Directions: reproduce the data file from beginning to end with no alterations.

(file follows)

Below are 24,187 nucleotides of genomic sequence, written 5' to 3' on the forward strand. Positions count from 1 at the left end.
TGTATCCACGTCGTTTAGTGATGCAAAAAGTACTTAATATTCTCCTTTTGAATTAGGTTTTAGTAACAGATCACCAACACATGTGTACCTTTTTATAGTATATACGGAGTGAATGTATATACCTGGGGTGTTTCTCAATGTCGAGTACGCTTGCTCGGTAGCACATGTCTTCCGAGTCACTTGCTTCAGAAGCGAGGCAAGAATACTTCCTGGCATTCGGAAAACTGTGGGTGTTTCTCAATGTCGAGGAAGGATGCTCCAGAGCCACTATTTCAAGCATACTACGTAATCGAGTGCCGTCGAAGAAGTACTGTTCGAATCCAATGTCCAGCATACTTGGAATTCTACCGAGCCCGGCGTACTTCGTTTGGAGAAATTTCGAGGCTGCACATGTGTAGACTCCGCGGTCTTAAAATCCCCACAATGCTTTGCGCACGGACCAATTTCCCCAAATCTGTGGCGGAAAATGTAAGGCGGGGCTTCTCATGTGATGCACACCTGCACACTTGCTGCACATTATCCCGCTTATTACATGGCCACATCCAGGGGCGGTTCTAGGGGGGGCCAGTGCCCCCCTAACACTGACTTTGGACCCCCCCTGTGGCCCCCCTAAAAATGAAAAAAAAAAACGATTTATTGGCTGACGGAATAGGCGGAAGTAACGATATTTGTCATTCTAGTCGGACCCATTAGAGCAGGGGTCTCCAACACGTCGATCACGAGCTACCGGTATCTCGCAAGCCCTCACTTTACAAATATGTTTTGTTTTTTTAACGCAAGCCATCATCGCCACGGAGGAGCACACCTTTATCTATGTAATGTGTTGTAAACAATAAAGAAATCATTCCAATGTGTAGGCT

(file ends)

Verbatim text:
Below are 24,187 nucleotides of genomic sequence, written 5' to 3' on the forward strand. Positions count from 1 at the left end.
TGTATCCACGTCGTTTAGTGATGCAAAAAGTACTTAATATTCTCCTTTTGAATTAGGTTTTAGTAACAGATCACCAACACATGTGTACCTTTTTATAGTATATACGGAGTGAATGTATATACCTGGGGTGTTTCTCAATGTCGAGTACGCTTGCTCGGTAGCACATGTCTTCCGAGTCACTTGCTTCAGAAGCGAGGCAAGAATACTTCCTGGCATTCGGAAAACTGTGGGTGTTTCTCAATGTCGAGGAAGGATGCTCCAGAGCCACTATTTCAAGCATACTACGTAATCGAGTGCCGTCGAAGAAGTACTGTTCGAATCCAATGTCCAGCATACTTGGAATTCTACCGAGCCCGGCGTACTTCGTTTGGAGAAATTTCGAGGCTGCACATGTGTAGACTCCGCGGTCTTAAAATCCCCACAATGCTTTGCGCACGGACCAATTTCCCCAAATCTGTGGCGGAAAATGTAAGGCGGGGCTTCTCATGTGATGCACACCTGCACACTTGCTGCACATTATCCCGCTTATTACATGGCCACATCCAGGGGCGGTTCTAGGGGGGGCCAGTGCCCCCCTAACACTGACTTTGGACCCCCCCTGTGGCCCCCCTAAAAATGAAAAAAAAAAACGATTTATTGGCTGACGGAATAGGCGGAAGTAACGATATTTGTCATTCTAGTCGGACCCATTAGAGCAGGGGTCTCCAACACGTCGATCACGAGCTACCGGTATCTCGCAAGCCCTCACTTTACAAATATGTTTTGTTTTTTTAACGCAAGCCATCATCGCCACGGAGGAGCACACCTTTATCTATGTAATGTGTTGTAAACAATAAAGAAATCATTCCAATGTGTAGGCT